The conference opened with a keynote by Anne-Marie Slaughter, currently the President and CEO of the New America Foundation. Well-known in the feminist debate for her 2011 article in The Atlantic, titled, “Why Women Still Can’t Have It All,” Slaughter described her personal decision to step down as the Director of Policy Planning at the U.S. State Department in 2011 (she was the first woman to hold this post), “because of [her] desire to be with [her] family and [her] conclusion that juggling high government work with the needs of two teenage boys was not possible.”

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I recall reading both Slaughter’s resignation and subsequent Atlantic piece in 2011. As a daughter of an active feminist who came of age during the Women’s Rights Movement, I remember feeling a sense of disappointment. However, having had the opportunity to hear Ms. Slaughter speak in person, I understand that she of course did not quit working. She took the steps necessary to ensure she could live a fruitful, well-rounded life, while retaining the stamina to remain a committed female leader. The key to success for both genders, she said, is to support one another equally both within and outside of the workplace.

I learned from Ms. Slaughter that it takes long-term commitment to create lasting change for the next generation of women, and men. The reality is that there is more to life than work. The job title, “Startup Co-founder” and phrase “well-rounded lifestyle” seemingly mix as well as oil and water. Yet, my most trusted advisor (my dad), also a social venture founder, recently told gave me the following advice: “It takes a lot of work and sacrifice to make an idea become reality, but you can’t let your work come at the expense of your personal relationships.”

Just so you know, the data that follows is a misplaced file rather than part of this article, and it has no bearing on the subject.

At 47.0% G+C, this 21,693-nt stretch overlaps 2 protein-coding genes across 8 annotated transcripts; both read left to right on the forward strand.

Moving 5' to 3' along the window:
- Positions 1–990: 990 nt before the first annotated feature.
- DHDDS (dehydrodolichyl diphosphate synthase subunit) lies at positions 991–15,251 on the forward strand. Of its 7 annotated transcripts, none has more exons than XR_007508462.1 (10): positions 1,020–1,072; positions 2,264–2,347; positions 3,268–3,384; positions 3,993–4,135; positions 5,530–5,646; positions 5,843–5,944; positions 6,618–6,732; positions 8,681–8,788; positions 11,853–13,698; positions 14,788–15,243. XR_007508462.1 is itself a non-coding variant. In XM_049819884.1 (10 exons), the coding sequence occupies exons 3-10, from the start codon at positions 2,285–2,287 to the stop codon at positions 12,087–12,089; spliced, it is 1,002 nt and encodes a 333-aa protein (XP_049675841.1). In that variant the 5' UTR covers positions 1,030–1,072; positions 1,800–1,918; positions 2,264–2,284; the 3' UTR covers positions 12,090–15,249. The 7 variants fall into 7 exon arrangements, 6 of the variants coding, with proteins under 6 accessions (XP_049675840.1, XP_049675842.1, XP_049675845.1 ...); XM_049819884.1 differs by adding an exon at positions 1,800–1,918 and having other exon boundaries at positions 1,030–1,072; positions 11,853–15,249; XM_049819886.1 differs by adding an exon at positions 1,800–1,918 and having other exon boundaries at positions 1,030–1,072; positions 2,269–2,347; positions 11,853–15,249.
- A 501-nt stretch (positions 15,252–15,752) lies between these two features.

Despite the lengthy days, anxiety, challenges, recognition, and successes that come with starting a venture, I’ve recently realized that sustaining my passion for Kinvolved requires me to accept that there is, in fact, life outside of Kinvolved. It is acceptable, even necessary for founders to have external interests, whether spending time with family and friends, a significant other, volunteering, or traveling. It is the responsibility of both male and female leaders to cultivate cultures that both promote quality work and balance for both genders.

Contributor: Miriam Altman, Co-founder, Kinvolved, miriam@kinvolved.com 

Affirmation that 2014 will be a break out year for female entrepreneurs

By Tips and Resources